Advertising is all about capturing attention, but there are good ways and bad ways to do that. Sometimes, ad agencies decide to push the envelope until it rips open, and these 10 advertising campaigns illustrate what happens when controversy is courted.
Though American Apparel has frequently come up against criticism for their ads, the brand really captured the attention of the public in 2005 with their all but transparent advertisement for something as seemingly simple as tube socks.
Featuring the pornographic film actress Lauren Phoenix, the ad shows Phoenix hiding her near nakedness behind a pair of fluffy tube socks, with inset photos showing her face as she supposedly conveys her excitement.
While the company often opts to gain the approval of their fans with their tongue-in-cheek ‘tude, the approach that many of their ads have displayed towards women has left people wondering how progressive they really are.
This American fast food restaurant chain has opted to heat up the reputation of their burgers with not just one ad campaign, but several featuring the likes of Paris Hilton, Kate Upton and Kim Kardashian that indulgently embrace a host of scantily clad women.
In a blatant attempt to make burger’s seem sexy, the Spicy BBQ Six Dollar Burger ads shows socialite Paris Hilton sultrily washing a car in a flashy bikini as she eats a Spicy BBQ Six Dollar Burger.
While Carl’s Jr. certainly wasn’t the first nor will they be the last to exploit a women’s sexuality to sell something, they created a bit more fervour for the celebrities they used and the overt transparency of their execution.
Owned by Gruppo Campari, SKYY Vodka is another company that has been synonymous with very suggestive and deceivingly sleek advertising that has managed to make a few tongues wag, but their SKYY SEXY advertisement took the cake as one of the most blatant in the company’s history.
Released in 2010, the ad featured a pair of red, patent leather, spike heeled boots wrapped around a SKYY Vodka bottle, which did not so much exist as an allusion to sex but a nearly complete execution of it. While SKYY’s ads have always been sleek and stylish, they’ve received much blow back for the consistent representation of women as submissive and merely ornamental in their advertisements.
Originally thought up by high fashion Italian clothing brand Sisley, this advertisement was quite controversial for its thinly veiled glamorization of drug use.
While the fashion industry is laid with claims of a highfalutin life in the first place, Sisley’s series of Fashion Junkie ads released in 2007 did little to dispel this by showing two models hover over a t-shirt, with the thin strap of it appearing like a line of cocaine as they attempt to ingest it.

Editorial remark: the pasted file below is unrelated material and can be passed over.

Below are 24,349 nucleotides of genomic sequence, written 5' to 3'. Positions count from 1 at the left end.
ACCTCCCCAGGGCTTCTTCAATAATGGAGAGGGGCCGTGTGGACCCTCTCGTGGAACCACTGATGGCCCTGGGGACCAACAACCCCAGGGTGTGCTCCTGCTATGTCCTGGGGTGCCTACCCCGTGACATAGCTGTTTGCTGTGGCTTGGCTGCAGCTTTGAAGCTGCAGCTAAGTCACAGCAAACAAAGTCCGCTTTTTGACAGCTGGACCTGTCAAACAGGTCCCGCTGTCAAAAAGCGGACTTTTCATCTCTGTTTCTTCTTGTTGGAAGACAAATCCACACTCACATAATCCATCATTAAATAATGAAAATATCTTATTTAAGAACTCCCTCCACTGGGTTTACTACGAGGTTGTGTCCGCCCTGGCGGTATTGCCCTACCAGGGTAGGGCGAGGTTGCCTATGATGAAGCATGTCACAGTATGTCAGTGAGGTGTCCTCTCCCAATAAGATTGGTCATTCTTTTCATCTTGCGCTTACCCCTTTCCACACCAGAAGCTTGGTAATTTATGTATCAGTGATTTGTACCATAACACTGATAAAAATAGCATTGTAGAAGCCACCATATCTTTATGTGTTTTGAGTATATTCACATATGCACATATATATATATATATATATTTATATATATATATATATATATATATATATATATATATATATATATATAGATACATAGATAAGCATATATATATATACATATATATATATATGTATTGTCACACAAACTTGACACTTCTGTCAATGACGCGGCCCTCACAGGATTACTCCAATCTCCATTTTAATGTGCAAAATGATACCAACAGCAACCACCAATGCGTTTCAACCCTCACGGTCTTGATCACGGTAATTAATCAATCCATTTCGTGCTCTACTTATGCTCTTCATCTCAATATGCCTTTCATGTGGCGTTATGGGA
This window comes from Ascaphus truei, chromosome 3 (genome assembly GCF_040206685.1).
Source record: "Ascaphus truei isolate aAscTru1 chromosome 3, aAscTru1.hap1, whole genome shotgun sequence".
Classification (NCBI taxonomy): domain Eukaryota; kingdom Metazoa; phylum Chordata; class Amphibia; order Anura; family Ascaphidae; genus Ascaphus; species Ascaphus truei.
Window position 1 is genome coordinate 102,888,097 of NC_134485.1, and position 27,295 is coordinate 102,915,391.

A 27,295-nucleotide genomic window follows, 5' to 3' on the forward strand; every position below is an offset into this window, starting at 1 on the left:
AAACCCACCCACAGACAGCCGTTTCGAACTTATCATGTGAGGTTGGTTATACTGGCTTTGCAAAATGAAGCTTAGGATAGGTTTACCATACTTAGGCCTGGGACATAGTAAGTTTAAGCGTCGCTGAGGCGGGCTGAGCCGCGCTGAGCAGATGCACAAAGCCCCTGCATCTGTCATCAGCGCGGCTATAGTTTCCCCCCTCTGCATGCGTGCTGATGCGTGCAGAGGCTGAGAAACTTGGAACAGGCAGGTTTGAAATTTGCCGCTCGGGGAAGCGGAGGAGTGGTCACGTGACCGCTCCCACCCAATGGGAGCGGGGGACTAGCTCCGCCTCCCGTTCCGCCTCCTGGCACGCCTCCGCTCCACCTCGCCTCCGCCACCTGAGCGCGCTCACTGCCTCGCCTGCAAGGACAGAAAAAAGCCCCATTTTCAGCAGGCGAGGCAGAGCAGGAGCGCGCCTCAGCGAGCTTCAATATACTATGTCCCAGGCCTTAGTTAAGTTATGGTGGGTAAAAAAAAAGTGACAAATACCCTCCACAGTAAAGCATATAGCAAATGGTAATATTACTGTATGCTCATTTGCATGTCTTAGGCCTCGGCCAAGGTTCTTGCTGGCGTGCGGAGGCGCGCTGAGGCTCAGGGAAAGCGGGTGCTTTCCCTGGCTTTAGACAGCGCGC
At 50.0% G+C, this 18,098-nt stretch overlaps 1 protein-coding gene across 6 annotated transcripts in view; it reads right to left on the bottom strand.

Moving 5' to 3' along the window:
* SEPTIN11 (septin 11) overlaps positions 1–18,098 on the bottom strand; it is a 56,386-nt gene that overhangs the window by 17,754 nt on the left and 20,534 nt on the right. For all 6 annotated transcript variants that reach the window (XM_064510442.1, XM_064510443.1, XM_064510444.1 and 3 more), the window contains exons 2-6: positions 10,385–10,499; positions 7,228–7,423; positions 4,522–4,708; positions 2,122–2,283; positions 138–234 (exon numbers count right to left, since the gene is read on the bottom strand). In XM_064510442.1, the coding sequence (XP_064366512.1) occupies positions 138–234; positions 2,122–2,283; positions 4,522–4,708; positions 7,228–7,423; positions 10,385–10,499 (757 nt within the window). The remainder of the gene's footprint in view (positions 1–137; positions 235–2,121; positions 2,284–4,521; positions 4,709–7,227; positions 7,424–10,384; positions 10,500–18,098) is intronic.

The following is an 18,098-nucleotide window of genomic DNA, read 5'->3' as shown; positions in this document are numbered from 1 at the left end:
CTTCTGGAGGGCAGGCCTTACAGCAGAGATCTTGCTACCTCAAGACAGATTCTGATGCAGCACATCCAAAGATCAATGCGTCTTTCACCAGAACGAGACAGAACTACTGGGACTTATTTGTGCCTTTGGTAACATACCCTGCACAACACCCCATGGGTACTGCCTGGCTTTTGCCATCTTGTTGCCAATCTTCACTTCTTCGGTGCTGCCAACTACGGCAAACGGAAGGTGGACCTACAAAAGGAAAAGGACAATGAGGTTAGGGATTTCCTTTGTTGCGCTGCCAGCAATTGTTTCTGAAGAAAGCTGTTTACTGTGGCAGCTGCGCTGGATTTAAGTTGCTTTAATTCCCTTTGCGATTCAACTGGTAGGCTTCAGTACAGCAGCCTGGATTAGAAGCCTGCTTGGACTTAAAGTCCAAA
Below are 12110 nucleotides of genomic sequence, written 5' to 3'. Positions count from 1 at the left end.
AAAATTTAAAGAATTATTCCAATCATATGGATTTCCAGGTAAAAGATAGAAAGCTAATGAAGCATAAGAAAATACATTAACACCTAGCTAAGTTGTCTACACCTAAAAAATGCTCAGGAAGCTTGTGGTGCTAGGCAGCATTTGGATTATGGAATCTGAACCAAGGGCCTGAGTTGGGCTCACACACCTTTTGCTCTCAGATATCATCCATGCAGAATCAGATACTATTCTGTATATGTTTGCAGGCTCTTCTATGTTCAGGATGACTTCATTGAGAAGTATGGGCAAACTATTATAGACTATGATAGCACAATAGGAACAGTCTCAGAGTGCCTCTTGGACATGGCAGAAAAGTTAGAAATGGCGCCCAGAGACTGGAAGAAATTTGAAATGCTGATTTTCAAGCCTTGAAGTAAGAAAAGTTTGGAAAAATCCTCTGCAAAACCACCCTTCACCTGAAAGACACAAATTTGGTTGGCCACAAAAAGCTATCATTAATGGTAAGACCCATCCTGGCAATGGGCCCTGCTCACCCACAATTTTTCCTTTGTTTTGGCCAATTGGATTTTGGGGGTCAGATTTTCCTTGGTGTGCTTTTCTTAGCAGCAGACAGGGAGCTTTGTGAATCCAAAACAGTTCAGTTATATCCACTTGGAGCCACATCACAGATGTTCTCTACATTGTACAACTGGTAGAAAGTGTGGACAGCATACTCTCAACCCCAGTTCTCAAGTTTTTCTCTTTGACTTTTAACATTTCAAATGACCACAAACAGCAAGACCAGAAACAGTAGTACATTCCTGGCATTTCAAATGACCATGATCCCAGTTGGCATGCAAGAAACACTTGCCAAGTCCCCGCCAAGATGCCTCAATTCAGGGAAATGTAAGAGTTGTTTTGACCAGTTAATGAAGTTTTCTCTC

As the ad goes beyond the merely suggestive, it was criticized for the impact it could have on young girls who look up to fashion brands and celebrity icons as an example of something they should want or be like.
Photographs of people kissing seems about as far from controversial as you can get, but socially conscious sportswear manufacturer Benetton managed to make a huge fuss in 2012 with their “Unhate” campaign.
The ads depicted world leaders on opposite ends of the political spectrum locking lips—one showed Barack Obama smooching Hugo Chavez, another had Pope Benedict XVI kissing Muslim imam Ahmed Mohammed el-Tayeb.
That last one earned the Italian company some serious blowback from the Vatican, but the campaign was successful enough to earn Benetton’s internal agency Fabrica Treviso top honors at the Cannes Ad Festival.
5.Humans For Animals
Animal rights organizations like PETA have long been known for shock tactics in their advertisements, but European group Humans For Animals pushed things to the limit in a series of ads in 2006.
The deftly Photoshopped ads took scenes of animal abuse and flipped the script, depicting an adult fur seal clubbing a human baby to death and a group of monkeys eating the brains out of a live human’s skull.
Pundits decried the intense imagery of the advertisements, and Humans For Animals no longer seems to be operational.
This campaign for Dunkin’ Donuts in Thailand caused uproar for its blackface make-up, which is reminiscent of 19th/20th century stereotypes for black people that are offensive symbols of a racist era.
CEO Nadim Salhani replied, “We’re not allowed to use black to promote our doughnuts? I don’t get it. What’s the big fuss? What if the product was white and I painted someone white, would that be racist?”
This series of ads for Ford in India came just days after the country approved a tougher new law to punish sex crimes. Showcasing women tied up in the back of their cars the ads received a mass of complaints.
Created by individuals within JWT India, a unit of the world’s biggest advertising group WPP, it’s been reported that they did not go through the normal review and oversight process.
Argued as one of ‘the most racist commercials in history’ by Syracuse Professor Boyce Watkins, this Mountain Dew advert was created in collaboration with Odd Future’s Tyler the Creator.
The minute-long spot depicts a police officer goading a severely wounded white woman into picking out her attacker from a lineup of four black men (portrayed by other members of Odd Future) and a goat (voiced by Tyler himself).
If we’re honest, we can’t quite believe that this commercial for Hyundai was ever approved.
The advert for the Hyundai iX35 depicts a man who looks as if to be attempting suicide, but doesn’t succeed because the iX35′s emissions are, apparently, mainly comprised of water. It received mass complaints and was eventually pulled.